Our last blog – What is the Analysis of Means(ANOM)? – explained how ANOM is used to determine if there are differences in treatment means from an experiment. ANOM answers the question:
“Are there any significant differences in the treatment averages?”
The Analysis of Ranges (ANOR) is very similar to ANOM, but ANOR focuses on the within treatment variations. ANOR answers this question:
“Are there any significant differences in the within treatment variations?”
The example and the methodology for both ANOM and ANOR are taken from the book “Analyzing Experimental Data” by Dr. Donald Wheeler.
Here is the experiment. You have five different treatment methods you are considering for coating parts. For each treatment method, you coat four parts and measure the coating weight. You want to know if there are any differences in the treatment averages (ANOM) or the within treatment variation (ANOR) for the experiment you ran.
For each treatment method, you calculate the average and the range. The overall average and average range are also calculated. The last blog showed how to construct the ANOM chart. The ANOM chart from the last blog is shown below. There were three averages beyond the detection limits. This means that those three treatment averages are significantly different than the overall average.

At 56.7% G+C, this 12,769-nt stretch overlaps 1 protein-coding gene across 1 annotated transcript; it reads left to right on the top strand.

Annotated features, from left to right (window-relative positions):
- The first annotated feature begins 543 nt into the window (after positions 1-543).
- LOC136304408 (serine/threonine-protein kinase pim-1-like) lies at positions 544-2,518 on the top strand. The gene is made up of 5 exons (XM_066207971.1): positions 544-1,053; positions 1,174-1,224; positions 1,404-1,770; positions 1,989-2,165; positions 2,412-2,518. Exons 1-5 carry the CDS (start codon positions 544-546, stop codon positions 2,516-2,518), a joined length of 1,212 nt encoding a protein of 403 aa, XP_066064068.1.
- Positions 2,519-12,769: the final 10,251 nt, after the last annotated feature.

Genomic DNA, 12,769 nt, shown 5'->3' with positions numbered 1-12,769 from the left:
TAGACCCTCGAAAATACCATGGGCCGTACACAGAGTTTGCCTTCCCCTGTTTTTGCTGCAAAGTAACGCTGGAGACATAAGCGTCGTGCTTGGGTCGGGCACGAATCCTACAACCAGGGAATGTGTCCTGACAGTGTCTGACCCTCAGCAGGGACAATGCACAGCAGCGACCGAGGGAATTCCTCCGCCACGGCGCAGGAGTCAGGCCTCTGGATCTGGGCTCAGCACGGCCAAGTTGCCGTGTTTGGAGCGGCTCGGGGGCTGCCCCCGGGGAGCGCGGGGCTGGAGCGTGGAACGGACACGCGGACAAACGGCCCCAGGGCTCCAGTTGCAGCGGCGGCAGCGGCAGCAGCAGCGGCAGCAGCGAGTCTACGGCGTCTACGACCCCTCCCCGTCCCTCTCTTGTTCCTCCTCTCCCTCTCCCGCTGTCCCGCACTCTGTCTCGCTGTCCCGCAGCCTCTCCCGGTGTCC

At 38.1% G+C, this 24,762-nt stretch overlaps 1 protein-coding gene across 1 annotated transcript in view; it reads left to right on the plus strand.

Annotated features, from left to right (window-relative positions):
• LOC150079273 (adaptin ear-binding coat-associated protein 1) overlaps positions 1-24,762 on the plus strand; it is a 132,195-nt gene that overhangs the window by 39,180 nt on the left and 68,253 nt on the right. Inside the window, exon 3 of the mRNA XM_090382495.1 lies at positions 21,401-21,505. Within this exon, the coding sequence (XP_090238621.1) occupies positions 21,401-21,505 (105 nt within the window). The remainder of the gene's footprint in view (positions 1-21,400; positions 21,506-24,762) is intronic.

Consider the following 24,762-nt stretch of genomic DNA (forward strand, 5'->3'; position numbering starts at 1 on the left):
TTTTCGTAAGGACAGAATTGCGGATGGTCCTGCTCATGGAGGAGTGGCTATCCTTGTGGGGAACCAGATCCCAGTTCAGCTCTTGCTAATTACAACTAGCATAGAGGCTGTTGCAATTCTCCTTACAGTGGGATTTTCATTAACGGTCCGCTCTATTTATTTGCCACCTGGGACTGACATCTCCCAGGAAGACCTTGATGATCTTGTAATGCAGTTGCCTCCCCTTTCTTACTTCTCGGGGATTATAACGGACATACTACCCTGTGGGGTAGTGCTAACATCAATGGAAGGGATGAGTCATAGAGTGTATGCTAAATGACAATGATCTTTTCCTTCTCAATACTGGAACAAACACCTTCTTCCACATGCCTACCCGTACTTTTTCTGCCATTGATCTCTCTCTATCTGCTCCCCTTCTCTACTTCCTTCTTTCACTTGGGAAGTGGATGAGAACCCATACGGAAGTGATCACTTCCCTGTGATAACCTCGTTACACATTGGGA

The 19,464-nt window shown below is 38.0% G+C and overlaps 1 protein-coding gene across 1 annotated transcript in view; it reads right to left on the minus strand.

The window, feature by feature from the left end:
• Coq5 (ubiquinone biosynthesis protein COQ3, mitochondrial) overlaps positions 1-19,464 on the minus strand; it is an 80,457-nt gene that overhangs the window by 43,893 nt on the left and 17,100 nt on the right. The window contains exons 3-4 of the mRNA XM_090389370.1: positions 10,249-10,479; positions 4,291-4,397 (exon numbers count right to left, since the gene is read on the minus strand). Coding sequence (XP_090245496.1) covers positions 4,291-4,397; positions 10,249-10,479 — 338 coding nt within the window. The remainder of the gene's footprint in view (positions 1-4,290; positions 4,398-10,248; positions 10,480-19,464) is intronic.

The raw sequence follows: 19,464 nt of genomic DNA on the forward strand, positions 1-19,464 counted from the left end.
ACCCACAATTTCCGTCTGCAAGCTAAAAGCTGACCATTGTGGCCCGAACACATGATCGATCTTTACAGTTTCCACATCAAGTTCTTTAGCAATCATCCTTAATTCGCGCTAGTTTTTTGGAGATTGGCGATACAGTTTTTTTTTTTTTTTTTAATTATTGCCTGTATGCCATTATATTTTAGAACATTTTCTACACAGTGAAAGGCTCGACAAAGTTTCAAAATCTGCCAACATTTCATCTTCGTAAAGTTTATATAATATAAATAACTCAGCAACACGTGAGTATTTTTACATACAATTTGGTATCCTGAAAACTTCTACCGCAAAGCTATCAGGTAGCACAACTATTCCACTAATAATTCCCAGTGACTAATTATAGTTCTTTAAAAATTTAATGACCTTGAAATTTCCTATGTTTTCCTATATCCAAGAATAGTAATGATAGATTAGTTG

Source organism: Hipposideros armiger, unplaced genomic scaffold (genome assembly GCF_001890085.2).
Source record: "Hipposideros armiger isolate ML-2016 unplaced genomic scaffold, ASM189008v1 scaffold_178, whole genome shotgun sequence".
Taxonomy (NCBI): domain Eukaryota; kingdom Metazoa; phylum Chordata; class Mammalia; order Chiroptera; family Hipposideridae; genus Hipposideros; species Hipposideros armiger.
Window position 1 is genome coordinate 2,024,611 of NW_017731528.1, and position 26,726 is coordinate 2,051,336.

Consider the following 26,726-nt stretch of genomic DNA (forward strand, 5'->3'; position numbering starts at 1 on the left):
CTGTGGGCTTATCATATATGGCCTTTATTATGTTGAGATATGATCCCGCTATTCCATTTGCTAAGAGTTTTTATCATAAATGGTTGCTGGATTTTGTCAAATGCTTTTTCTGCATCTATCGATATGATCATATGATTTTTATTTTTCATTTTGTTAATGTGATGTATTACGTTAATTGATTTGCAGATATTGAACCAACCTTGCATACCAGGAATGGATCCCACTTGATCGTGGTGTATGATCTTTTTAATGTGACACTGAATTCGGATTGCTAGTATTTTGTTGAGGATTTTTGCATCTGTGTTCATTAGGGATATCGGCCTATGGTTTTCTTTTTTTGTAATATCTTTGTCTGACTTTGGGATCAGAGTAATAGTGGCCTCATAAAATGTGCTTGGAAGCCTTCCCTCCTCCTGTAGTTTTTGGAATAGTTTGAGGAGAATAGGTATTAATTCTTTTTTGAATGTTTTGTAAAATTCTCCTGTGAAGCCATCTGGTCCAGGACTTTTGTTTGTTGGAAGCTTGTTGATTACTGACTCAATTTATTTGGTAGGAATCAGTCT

The ANOM detection limits depend on the average range. This is a measure of the variation within a treatment. How can you be sure the average range is valid, i.e., the within treatment variation is the same for each of the five treatments? ANOR does this.
To start, the ranges for each treatment and the average range are plotted on the ANOR chart. There is only an upper detection limit for the range chart. It is given by:
Upper Detection Limit = ANOR?(Average Range)
where ANOR? is a scaling factor based on the number of subgroups, the subgroup size and the alpha level. The last blog explained the alpha level. Dr. Wheeler suggests using a smaller alpha for the range analysis than for the average analysis. The purpose of the two charts are different. The alpha level for the ANOM chart above was 10%.
With ANOM, you are looking for a signal from the experiment you ran. That is not the case for the ANOR chart. You don’t want a signal. If you get a signal on the ANOR chart, it means that a special cause was present in that subgroup – something happened that does not normally happen. If this occurs, then the estimate of the average range is probably inflated – which leads to larger detection limits on the ANOM chart and potentially missed signals.
The ANOR chart is shown below with alpha = 5%.
There no treatment ranges beyond the upper detection limit. This means that there are no differences in the within treatment variations – each one is the same. It also means that you can “trust” the results in the ANOM – that there are three treatment averages that are different from the overall average.
For more information on ANOR, please see our SPC Knowledge Base article, The Analysis of Means and Ranges. Our SPC for Excel software contains the ANON and ANORmethodology.